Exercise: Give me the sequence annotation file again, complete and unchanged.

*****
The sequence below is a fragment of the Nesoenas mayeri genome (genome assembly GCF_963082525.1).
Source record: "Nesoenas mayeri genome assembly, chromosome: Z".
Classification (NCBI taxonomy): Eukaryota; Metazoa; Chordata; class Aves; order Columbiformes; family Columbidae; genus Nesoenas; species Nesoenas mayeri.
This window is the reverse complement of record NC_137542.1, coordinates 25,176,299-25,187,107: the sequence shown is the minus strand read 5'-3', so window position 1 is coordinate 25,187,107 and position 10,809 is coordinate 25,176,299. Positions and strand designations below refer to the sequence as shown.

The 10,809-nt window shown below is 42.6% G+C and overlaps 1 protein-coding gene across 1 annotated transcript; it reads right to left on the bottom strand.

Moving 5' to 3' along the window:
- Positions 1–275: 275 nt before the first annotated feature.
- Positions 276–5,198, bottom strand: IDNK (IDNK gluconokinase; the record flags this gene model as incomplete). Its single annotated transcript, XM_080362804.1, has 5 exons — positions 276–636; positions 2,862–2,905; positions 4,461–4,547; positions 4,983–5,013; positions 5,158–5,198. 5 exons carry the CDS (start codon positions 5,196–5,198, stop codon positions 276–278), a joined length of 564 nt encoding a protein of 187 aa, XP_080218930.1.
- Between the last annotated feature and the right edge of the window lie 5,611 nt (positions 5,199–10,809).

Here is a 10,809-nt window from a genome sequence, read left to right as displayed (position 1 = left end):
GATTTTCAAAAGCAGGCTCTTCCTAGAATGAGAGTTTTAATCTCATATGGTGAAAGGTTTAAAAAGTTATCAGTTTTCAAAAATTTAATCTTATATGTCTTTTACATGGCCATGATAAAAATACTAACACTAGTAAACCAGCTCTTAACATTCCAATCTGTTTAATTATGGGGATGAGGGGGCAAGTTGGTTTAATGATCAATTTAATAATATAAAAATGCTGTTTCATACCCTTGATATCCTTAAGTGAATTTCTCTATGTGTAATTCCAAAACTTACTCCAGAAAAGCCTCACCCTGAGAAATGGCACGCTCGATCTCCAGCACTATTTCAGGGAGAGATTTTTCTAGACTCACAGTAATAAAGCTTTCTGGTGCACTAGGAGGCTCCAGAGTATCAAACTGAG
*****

The sequence below is a fragment of the Nesoenas mayeri genome (genome assembly GCF_963082525.1).
Source record: "Nesoenas mayeri genome assembly, chromosome: Z".
Classification (NCBI taxonomy): Eukaryota; Metazoa; Chordata; class Aves; order Columbiformes; family Columbidae; genus Nesoenas; species Nesoenas mayeri.
This window is the reverse complement of record NC_137542.1, coordinates 25,176,299-25,187,107: the sequence shown is the minus strand read 5'-3', so window position 1 is coordinate 25,187,107 and position 10,809 is coordinate 25,176,299. Positions and strand designations below refer to the sequence as shown.

The 10,809-nt window shown below is 42.6% G+C and overlaps 1 protein-coding gene across 1 annotated transcript; it reads right to left on the bottom strand.

Moving 5' to 3' along the window:
- Positions 1–275: 275 nt before the first annotated feature.
- Positions 276–5,198, bottom strand: IDNK (IDNK gluconokinase; the record flags this gene model as incomplete). Its single annotated transcript, XM_080362804.1, has 5 exons — positions 276–636; positions 2,862–2,905; positions 4,461–4,547; positions 4,983–5,013; positions 5,158–5,198. 5 exons carry the CDS (start codon positions 5,196–5,198, stop codon positions 276–278), a joined length of 564 nt encoding a protein of 187 aa, XP_080218930.1.
- Between the last annotated feature and the right edge of the window lie 5,611 nt (positions 5,199–10,809).

Here is a 10,809-nt window from a genome sequence, read left to right as displayed (position 1 = left end):
GATTTTCAAAAGCAGGCTCTTCCTAGAATGAGAGTTTTAATCTCATATGGTGAAAGGTTTAAAAAGTTATCAGTTTTCAAAAATTTAATCTTATATGTCTTTTACATGGCCATGATAAAAATACTAACACTAGTAAACCAGCTCTTAACATTCCAATCTGTTTAATTATGGGGATGAGGGGGCAAGTTGGTTTAATGATCAATTTAATAATATAAAAATGCTGTTTCATACCCTTGATATCCTTAAGTGAATTTCTCTATGTGTAATTCCAAAACTTACTCCAGAAAAGCCTCACCCTGAGAAATGGCACGCTCGATCTCCAGCACTATTTCAGGGAGAGATTTTTCTAGACTCACAGTAATAAAGCTTTCTGGTGCACTAGGAGGCTCCAGAGTATCAAACTGAG